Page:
Earlier I reviewed Marcus Plested's splendid new book, Orthodox Readings of Aquinas (Oxford UP, 2012). I've since had a chance to interview the author, and here are his thoughts.
AD: Tell us a bit about your background.
AD: Tell us a bit about your background.
MP: I am an Orthodox layman from London educated at Oxford. I wrote my doctorate on the Macarian writings under the supervision of Metropolitan Kallistos Ware. Since 2000 I have been at the Institute for Orthodox Christian Studies in Cambridge, latterly as Academic Director.
AD: What led you to write this book in particular?
MP: It was a book I felt had to be written - not only because it was a vastly important subject area that hadn't been tackled before, but also as an attempt to dispel some of the negative and oppositional (i.e. anti-Western) accounts of Orthodoxy that have tended to prevail in recent years. Such accounts, to my mind, are not properly faithful to Orthodox tradition and tend to undermine Orthodox witness in the world today. The fact that so many Orthodox saints and scholars over the centuries have admired and made good critical use of Aquinas warns us that any blanket rejection of him and all he stands for is a relatively recent development within Orthodoxy.
AD: Tell us a little bit about your method of 'reverse perspective' or 'multiple perspectives' and how that helped in writing this book.
MP: As you appreciate, this method came through thinking about the artistic principles of the Orthodox icon. Approaching the Fathers more as one would an icon than as a mere object of enquiry helps us to be more receptive and less hubristic in our approach to the tradition. I have also expanded the principle of multiple perspectives to underpin some of the more unusual things I do in the book - e.g. the presentation of a 'Byzantine Aquinas', or Palamas' sympathies with Latin theology and theological methodology, or the Barlaamite character of Byzantine anti-Thomism. All this, I hope, will encourage many people to look with a rather different perspective on some of the supposed certainties of Orthodox anti-Westernism.
AD: Your first chapter on Aquinas and the Greek East makes mention several times of multiple forms of Thomism depending on period, 'school,' etc. Was it a difficult task trying to sort through all the different expressions of Thomism extant?
AD: Am I correct in thinking that Palamas seems to be coming in for something of a re-consideration lately by Orthodox thinkers who realize he has often been put forth--as you note several times in your book--less for his own merits, and more as a supposed counterpoint to Aquinas, both almost equally 'mythologized'?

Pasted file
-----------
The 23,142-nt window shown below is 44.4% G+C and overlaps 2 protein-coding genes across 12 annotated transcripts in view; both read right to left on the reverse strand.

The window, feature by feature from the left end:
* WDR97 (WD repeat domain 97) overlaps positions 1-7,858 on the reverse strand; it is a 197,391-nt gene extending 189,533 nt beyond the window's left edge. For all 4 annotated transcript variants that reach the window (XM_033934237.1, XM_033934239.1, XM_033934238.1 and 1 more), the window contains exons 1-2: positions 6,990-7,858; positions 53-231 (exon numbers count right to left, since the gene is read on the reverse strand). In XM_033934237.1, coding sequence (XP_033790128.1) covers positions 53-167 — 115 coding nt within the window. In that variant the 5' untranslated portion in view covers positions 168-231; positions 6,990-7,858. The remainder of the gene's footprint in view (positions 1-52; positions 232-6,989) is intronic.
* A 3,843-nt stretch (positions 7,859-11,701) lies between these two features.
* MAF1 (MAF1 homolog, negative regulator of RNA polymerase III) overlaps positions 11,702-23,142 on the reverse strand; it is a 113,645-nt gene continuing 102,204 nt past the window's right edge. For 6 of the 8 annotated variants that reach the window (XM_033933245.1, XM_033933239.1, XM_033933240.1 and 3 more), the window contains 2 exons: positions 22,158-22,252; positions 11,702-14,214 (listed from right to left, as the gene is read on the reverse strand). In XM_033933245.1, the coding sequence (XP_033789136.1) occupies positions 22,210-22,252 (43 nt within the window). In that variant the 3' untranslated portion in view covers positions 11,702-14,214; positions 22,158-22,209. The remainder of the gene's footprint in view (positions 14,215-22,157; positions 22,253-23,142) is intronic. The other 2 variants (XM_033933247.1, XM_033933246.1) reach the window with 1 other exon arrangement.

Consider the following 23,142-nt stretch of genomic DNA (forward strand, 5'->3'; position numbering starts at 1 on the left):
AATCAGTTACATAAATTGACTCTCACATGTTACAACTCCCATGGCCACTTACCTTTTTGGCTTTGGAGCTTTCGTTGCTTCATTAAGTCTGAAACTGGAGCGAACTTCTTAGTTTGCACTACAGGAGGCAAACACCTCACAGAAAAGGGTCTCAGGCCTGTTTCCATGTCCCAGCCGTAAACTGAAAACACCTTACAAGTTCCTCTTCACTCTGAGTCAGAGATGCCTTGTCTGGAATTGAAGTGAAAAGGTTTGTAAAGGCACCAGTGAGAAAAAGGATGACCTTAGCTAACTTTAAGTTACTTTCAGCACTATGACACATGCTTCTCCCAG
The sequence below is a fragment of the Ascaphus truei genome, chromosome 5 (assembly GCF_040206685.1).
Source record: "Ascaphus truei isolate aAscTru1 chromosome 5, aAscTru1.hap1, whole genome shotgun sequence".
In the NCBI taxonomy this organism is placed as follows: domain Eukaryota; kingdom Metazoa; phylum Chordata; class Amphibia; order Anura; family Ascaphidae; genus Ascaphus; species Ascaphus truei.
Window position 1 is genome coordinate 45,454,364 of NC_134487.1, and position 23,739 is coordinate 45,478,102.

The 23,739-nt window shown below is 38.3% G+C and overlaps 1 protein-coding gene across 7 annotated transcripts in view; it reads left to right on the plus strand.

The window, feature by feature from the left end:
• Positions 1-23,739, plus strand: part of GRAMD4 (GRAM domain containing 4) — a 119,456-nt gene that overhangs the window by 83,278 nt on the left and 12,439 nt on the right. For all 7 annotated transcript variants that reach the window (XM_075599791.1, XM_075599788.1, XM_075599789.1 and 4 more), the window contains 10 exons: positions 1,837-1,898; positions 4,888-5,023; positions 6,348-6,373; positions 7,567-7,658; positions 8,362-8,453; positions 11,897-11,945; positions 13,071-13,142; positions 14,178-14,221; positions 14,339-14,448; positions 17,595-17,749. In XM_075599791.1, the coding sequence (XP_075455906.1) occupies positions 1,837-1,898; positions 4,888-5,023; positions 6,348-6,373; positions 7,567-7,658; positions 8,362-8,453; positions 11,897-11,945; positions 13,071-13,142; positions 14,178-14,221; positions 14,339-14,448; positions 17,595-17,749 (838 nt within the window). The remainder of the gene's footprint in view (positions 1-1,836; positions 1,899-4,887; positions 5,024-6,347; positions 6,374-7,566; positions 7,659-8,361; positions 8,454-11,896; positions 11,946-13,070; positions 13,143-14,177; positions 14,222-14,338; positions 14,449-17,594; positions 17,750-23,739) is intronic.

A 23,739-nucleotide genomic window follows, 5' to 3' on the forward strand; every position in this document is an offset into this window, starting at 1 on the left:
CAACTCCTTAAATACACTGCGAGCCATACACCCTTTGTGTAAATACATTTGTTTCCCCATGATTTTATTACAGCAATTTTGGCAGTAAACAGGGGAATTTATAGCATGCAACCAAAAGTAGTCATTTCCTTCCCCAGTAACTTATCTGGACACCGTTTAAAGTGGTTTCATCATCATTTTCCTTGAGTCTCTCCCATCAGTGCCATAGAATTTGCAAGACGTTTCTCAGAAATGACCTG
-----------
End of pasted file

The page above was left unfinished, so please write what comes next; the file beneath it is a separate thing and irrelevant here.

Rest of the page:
AD: The extent of Thomas' appreciation for the East ('Greeks'), which you detail in your first chapter, was astonishing to me. He really seems much more generous and gracious than I would have expected. Were you also surprised by these findings?
MP: Yes, while I knew of his fascination with Dionysius and admiration for St John of Damascus, I was stunned by the extent of his engagement with patristic, conciliar, and Byzantine sources.
AD: Your next chapter notes a similar openness to the Latin West in Gregory Palamas--more so than in those who come after him or claim to be his followers or interpreters. Was that also surprising to you?
Less so - this is something I knew something of as a graduate student, but even here I found much more than I had anticipated.
AD: Tell us a bit about the role the Kievan Academy plays, especially under Petro Mohyla, in shaping East-Slavic understandings and interpretations of Thomism, scholasticism, and 'the West' generally.
MP: The Kievan school has some claim to being treated as a species of Occidental Orthodoxy - i.e. a consciously Western expression of Orthodox tradition. While not all achievements of that school are equally admirable (or equally Orthodox), this school cannot be written off as a corruption of Orthodoxy.
AD: What changes in modern Orthodoxy such that its perceptions of, and reactions to, 'Thomism' and 'scholasticism' almost seem to suggest an allergic reaction to both, in distinction to the earlier openness and often deep and gracious consideration you so skillfully document?
MP: A very good question. I trace much of this allergic reaction back to the anti-Westernism of the Russian Slavophiles (itself, ironically, conditioned by German Idealism and Romanticism). Aggressive expansionism on the part of both Catholicism and Protestantism in the early modern and modern periods will not have helped matters. But it seems to me that an uncompromising defence of Orthodoxy has no need for a global rejection of the West and all its works. Dositheos of Jerusalem is a fine case in point - a fierce defender of Orthodoxy (known as the 'scourge of the Latins') but deeply sympathetic, in practice, to Latin theology.
AD: Am I right in seeing your book as part of a larger and long-term project (in which you and numerous others seem at work today) of reconsidering Orthodox-Catholic history in order to clear away what we would now regard as baseless misunderstandings that needlessly divide us?
MP: This is a fair comment. It seems to me that if if ecumenism has a future, it is one in which the Churches plunge ever deeper into their respective traditions rather than seeking some sort of artificial commonality. There remains some serious differences between Orthodox and Catholics but there is also a great deal of misunderstanding that can be swept away.
AD: What projects are you working on currently?
A project on Wisdom in the Church Fathers that has been on hold while I completed the project on Aquinas.
AD: Sum up for us what you hopes or expectations you have for this book
I hope some people will read it!